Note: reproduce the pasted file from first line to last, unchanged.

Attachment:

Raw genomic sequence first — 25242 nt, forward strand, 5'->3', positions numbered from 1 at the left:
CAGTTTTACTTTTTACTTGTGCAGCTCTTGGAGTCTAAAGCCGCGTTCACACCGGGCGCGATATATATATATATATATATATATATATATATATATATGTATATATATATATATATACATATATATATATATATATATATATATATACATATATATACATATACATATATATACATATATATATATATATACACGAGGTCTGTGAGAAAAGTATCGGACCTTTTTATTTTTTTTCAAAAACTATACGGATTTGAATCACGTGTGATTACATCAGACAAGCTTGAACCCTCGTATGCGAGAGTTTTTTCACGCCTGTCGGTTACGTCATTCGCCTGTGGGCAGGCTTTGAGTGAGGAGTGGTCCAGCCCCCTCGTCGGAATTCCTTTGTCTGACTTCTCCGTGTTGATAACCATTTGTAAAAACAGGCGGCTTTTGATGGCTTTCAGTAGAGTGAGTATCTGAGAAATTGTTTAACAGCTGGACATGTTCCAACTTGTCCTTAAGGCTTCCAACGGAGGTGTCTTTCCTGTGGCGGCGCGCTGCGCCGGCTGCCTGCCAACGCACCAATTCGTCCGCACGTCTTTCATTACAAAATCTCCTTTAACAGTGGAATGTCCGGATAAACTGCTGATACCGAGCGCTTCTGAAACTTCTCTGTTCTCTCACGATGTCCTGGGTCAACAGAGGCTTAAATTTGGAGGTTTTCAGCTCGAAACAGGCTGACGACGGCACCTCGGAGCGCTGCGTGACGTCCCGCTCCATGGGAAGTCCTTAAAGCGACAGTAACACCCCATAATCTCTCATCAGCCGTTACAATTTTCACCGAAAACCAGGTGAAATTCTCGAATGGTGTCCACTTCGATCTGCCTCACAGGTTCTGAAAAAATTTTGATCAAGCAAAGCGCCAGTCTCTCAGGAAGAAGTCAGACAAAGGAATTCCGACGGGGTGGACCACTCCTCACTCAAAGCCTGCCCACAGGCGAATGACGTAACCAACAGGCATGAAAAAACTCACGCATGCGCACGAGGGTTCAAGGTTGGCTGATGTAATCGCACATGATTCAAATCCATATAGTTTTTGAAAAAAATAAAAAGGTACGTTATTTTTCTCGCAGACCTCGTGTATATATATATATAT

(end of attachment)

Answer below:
Raw genomic sequence first — 25242 nt, forward strand, 5'->3', positions numbered from 1 at the left:
CAGTTTTACTTTTTACTTGTGCAGCTCTTGGAGTCTAAAGCCGCGTTCACACCGGGCGCGATATATATATATATATATATATATATATATATATATATGTATATATATATATATATACATATATATATATATATATATATATATATACATATATATACATATACATATATATACATATATATATATATATACACGAGGTCTGTGAGAAAAGTATCGGACCTTTTTATTTTTTTTCAAAAACTATACGGATTTGAATCACGTGTGATTACATCAGACAAGCTTGAACCCTCGTATGCGAGAGTTTTTTCACGCCTGTCGGTTACGTCATTCGCCTGTGGGCAGGCTTTGAGTGAGGAGTGGTCCAGCCCCCTCGTCGGAATTCCTTTGTCTGACTTCTCCGTGTTGATAACCATTTGTAAAAACAGGCGGCTTTTGATGGCTTTCAGTAGAGTGAGTATCTGAGAAATTGTTTAACAGCTGGACATGTTCCAACTTGTCCTTAAGGCTTCCAACGGAGGTGTCTTTCCTGTGGCGGCGCGCTGCGCCGGCTGCCTGCCAACGCACCAATTCGTCCGCACGTCTTTCATTACAAAATCTCCTTTAACAGTGGAATGTCCGGATAAACTGCTGATACCGAGCGCTTCTGAAACTTCTCTGTTCTCTCACGATGTCCTGGGTCAACAGAGGCTTAAATTTGGAGGTTTTCAGCTCGAAACAGGCTGACGACGGCACCTCGGAGCGCTGCGTGACGTCCCGCTCCATGGGAAGTCCTTAAAGCGACAGTAACACCCCATAATCTCTCATCAGCCGTTACAATTTTCACCGAAAACCAGGTGAAATTCTCGAATGGTGTCCACTTCGATCTGCCTCACAGGTTCTGAAAAAATTTTGATCAAGCAAAGCGCCAGTCTCTCAGGAAGAAGTCAGACAAAGGAATTCCGACGGGGTGGACCACTCCTCACTCAAAGCCTGCCCACAGGCGAATGACGTAACCAACAGGCATGAAAAAACTCACGCATGCGCACGAGGGTTCAAGGTTGGCTGATGTAATCGCACATGATTCAAATCCATATAGTTTTTGAAAAAAATAAAAAGGTACGTTATTTTTCTCGCAGACCTCGTGTATATATATATATAT